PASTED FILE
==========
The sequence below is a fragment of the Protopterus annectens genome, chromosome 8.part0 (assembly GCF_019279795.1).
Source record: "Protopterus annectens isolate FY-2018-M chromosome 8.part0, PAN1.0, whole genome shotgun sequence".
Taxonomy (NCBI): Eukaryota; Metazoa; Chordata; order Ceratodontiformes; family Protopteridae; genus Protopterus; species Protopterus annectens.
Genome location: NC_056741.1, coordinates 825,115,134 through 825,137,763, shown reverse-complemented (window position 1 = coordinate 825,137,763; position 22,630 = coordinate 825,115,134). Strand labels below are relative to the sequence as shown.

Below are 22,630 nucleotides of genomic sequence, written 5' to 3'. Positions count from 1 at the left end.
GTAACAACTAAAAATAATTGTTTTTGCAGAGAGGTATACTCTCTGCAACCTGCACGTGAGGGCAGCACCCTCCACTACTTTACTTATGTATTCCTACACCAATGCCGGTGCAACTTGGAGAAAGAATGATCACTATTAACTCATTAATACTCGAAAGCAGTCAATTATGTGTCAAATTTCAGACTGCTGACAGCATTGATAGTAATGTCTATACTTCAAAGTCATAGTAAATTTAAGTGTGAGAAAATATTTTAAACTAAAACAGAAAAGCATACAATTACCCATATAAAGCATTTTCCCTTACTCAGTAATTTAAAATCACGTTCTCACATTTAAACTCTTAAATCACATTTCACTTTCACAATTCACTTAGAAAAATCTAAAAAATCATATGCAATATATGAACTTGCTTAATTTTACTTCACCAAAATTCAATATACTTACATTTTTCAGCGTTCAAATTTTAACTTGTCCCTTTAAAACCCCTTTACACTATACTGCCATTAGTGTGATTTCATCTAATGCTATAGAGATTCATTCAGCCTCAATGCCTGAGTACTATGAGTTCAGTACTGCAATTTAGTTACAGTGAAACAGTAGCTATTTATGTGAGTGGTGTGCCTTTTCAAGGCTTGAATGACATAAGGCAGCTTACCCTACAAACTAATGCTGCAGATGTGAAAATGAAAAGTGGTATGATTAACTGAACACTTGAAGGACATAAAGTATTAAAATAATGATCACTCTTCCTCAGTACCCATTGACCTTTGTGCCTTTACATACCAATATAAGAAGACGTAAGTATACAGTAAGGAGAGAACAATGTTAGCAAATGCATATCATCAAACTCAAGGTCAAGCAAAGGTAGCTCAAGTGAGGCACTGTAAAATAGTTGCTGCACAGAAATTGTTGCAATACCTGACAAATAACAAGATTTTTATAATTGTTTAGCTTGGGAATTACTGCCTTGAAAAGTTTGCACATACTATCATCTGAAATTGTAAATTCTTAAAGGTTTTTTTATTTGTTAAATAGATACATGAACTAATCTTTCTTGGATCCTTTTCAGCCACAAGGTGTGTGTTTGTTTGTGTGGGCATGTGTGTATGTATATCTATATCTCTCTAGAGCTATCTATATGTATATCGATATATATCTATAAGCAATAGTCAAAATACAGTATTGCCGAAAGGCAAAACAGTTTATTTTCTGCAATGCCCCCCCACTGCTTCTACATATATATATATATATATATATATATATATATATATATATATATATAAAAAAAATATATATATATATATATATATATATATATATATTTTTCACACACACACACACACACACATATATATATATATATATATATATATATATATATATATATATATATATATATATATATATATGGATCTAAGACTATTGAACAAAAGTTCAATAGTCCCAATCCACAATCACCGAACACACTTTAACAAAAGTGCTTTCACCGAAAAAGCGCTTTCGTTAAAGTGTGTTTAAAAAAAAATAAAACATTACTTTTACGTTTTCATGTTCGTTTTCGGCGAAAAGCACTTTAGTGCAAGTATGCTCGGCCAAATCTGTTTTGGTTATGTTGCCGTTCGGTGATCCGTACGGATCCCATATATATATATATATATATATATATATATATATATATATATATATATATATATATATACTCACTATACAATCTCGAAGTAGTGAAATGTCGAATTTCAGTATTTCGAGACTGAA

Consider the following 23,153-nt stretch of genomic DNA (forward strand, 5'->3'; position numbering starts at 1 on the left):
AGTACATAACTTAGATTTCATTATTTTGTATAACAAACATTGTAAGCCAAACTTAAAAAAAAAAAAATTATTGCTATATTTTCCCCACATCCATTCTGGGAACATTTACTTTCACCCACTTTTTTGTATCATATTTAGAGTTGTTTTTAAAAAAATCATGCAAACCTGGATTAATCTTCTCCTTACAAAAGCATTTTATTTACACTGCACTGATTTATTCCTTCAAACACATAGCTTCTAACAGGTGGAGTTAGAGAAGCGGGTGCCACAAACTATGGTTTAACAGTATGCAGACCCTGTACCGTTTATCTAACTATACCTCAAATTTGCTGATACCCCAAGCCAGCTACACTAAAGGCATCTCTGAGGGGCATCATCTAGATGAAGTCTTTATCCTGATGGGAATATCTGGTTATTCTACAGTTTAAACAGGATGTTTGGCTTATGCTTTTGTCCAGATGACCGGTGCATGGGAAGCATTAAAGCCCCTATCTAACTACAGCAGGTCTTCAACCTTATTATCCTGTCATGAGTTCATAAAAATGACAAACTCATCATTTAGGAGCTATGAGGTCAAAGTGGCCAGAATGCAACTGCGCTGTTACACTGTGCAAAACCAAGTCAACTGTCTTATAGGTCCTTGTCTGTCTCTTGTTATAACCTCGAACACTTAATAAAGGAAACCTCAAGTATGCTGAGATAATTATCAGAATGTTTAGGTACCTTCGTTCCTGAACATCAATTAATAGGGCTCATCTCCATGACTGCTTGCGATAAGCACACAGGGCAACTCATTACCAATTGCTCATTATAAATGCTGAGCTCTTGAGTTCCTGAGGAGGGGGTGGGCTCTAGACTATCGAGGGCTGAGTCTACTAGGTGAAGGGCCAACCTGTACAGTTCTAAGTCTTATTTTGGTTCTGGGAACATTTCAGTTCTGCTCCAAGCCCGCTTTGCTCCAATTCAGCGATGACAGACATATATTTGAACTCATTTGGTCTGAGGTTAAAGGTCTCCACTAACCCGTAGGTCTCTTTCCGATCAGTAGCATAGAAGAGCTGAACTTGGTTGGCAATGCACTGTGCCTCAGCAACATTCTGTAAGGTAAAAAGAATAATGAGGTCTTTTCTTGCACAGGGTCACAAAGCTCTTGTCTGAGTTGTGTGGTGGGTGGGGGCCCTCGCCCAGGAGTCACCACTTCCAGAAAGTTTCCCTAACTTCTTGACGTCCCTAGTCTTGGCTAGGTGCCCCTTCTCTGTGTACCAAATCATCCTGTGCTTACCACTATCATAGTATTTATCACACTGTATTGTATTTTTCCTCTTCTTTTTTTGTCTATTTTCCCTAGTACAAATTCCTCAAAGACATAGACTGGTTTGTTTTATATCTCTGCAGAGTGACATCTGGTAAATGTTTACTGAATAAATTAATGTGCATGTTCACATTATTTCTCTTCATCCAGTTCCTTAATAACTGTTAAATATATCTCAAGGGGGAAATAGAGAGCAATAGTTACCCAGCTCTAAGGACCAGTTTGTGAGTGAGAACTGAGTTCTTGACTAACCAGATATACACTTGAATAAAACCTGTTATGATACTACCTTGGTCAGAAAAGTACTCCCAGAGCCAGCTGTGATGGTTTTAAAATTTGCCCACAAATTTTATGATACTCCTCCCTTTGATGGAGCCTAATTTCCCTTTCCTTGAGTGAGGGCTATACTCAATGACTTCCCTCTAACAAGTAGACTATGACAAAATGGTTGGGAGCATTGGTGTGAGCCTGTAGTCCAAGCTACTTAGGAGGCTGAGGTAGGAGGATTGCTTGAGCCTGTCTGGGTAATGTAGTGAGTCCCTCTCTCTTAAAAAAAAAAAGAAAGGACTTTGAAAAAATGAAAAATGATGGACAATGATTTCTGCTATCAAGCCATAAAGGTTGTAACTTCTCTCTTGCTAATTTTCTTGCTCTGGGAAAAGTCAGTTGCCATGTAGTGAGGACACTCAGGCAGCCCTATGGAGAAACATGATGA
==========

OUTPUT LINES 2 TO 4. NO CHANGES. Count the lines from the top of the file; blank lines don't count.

Source record: "Protopterus annectens isolate FY-2018-M chromosome 8.part0, PAN1.0, whole genome shotgun sequence".
Taxonomy (NCBI): Eukaryota; Metazoa; Chordata; order Ceratodontiformes; family Protopteridae; genus Protopterus; species Protopterus annectens.
Genome location: NC_056741.1, coordinates 825,115,134 through 825,137,763, shown reverse-complemented (window position 1 = coordinate 825,137,763; position 22,630 = coordinate 825,115,134). Strand labels below are relative to the sequence as shown.